Since then it’s come to light that Adams had tried to con­fess to the mur­der at a pre­vi­ous date. Ac­cord­ing to the Daily News, Adams at­tempted to turn him­self in for Rus­sell Haines’s mur­der in Santa Bar­bara, Cal­i­for­nia, in Septem­ber 2017. How­ever, af­ter ar­riv­ing at the sta­tion, he changed his mind and left be­fore he could be in­ter­viewed.

Once they’d learned of this, Longview Po­lice had re­opened the Rus­sell Haines case in 2017, vis­it­ing Adams in prison in Ore­gon, where he was at that time be­ing held for his role in an un­re­lated crime. “He wasn’t ready to pro­vide a full con­fes­sion at that point,” Chris Blan­chard told me­dia in his role as spokesper­son for the po­lice de­part­ment, adding that Adams did sub­se­quently give po­lice a DNA sam­ple. “He said he wanted to speak with his brother fur­ther be­fore he turned him­self in.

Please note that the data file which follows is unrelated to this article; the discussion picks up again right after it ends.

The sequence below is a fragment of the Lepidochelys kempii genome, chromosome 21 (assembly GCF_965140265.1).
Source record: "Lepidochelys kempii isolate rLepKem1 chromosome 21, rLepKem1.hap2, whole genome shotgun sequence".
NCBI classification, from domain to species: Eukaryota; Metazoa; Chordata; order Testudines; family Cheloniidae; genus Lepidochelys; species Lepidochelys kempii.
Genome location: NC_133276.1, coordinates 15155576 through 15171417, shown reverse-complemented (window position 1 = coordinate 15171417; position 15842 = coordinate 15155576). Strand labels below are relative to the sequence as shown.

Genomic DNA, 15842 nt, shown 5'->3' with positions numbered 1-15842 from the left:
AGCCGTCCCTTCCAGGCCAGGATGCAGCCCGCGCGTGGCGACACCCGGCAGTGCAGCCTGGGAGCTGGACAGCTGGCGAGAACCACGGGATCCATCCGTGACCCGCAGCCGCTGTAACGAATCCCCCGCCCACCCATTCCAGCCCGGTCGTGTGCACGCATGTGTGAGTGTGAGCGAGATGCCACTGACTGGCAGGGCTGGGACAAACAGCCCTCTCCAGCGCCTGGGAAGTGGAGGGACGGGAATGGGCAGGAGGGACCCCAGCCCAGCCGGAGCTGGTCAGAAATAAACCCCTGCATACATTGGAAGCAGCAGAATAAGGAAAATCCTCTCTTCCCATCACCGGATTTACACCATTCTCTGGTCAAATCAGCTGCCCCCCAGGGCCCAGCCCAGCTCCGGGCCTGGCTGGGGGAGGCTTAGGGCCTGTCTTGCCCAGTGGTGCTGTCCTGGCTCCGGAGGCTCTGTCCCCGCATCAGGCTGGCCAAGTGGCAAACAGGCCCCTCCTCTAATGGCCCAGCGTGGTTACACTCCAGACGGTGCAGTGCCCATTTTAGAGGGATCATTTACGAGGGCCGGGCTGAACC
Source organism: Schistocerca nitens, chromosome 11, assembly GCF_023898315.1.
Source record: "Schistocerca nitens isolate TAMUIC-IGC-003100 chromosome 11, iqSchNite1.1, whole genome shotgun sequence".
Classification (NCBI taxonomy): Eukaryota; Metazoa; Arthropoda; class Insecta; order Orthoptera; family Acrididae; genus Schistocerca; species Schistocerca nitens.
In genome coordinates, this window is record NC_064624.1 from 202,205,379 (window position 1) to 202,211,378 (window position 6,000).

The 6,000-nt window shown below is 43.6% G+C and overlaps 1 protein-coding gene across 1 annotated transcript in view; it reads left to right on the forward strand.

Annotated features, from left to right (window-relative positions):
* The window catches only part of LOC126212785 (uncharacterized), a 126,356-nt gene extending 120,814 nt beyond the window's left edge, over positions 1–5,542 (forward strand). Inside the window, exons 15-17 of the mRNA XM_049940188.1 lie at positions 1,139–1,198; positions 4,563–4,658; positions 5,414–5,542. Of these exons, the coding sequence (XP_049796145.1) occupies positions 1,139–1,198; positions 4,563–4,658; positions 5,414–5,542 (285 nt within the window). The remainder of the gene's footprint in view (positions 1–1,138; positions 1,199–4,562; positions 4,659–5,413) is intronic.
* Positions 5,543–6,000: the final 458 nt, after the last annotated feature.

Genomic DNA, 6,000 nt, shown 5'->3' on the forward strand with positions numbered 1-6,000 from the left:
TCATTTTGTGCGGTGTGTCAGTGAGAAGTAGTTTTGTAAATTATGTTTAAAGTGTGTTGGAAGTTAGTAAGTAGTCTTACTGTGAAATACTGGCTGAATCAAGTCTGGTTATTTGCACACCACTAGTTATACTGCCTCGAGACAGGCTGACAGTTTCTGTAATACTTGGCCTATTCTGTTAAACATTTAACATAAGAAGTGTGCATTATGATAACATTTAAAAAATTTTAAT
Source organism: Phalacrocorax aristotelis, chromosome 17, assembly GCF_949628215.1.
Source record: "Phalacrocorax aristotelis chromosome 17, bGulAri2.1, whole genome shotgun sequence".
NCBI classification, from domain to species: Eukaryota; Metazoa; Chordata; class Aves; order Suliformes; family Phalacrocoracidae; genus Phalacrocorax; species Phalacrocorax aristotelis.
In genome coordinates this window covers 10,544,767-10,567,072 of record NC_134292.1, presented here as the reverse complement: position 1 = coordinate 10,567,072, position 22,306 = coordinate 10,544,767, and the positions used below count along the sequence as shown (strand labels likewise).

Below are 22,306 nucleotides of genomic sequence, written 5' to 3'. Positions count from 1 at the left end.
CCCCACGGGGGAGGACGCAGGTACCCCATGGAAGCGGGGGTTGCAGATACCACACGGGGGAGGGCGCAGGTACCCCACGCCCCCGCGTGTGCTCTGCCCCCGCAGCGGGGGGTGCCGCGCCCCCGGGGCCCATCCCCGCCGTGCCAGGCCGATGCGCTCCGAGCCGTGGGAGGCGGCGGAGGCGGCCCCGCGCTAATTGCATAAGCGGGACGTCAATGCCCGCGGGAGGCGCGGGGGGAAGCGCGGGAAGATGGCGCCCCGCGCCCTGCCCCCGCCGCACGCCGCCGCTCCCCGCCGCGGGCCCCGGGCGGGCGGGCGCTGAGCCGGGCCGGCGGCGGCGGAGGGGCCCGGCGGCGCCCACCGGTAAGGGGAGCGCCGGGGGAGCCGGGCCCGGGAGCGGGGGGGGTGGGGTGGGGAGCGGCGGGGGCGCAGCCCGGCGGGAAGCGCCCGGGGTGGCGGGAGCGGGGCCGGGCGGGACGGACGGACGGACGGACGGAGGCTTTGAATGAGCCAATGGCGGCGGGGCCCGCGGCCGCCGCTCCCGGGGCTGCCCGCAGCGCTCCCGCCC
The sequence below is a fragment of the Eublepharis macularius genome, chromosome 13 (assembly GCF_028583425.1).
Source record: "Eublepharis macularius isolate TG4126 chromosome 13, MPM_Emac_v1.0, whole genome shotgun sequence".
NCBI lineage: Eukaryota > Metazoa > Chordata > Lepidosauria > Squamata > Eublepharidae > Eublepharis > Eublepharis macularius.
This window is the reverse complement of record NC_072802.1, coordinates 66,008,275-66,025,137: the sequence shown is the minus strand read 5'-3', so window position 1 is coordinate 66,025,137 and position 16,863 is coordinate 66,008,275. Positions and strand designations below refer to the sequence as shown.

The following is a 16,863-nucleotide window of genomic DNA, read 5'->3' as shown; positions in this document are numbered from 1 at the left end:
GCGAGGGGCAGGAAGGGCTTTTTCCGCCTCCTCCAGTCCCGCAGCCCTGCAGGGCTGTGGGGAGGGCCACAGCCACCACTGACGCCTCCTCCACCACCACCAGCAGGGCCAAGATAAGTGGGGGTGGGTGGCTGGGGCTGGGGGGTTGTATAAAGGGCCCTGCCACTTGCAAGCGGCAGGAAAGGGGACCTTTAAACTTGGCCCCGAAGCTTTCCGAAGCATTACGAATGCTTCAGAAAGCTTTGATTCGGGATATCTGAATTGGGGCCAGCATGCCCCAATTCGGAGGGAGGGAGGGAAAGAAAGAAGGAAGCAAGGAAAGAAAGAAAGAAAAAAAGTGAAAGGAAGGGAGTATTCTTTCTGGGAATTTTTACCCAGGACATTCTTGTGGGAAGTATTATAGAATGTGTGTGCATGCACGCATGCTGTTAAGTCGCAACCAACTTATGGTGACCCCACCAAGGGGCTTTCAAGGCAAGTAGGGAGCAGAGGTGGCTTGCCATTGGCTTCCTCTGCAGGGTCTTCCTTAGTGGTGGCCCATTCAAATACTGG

“30 years in the mak­ing,” added Blan­chard, “it got solved rel­a­tively eas­ily.”


While sen­tenc­ing is yet to be­gin – Adams is, un­sur­pris­ingly, plead­ing guilty – his mother, Emma Adams, has since spo­ken about her son’s crime, say­ing she never knew what her son had been hid­ing dur­ing all the years that had passed. “It hits the heart real hard,” she said, “but I’m glad that he did, that he turned him­self in. That at least makes me feel that he still has a con­science.”

In­trigu­ingly, Adams’s mother did say that two decades ago her son had hinted that he may have mur­dered some­one. “The story that he was telling me was that he had ap­par­ently hit some­body and that he fell in the creek and drowned,” she con­tin­ued, as part of an in­ter­view for tele­vi­sion.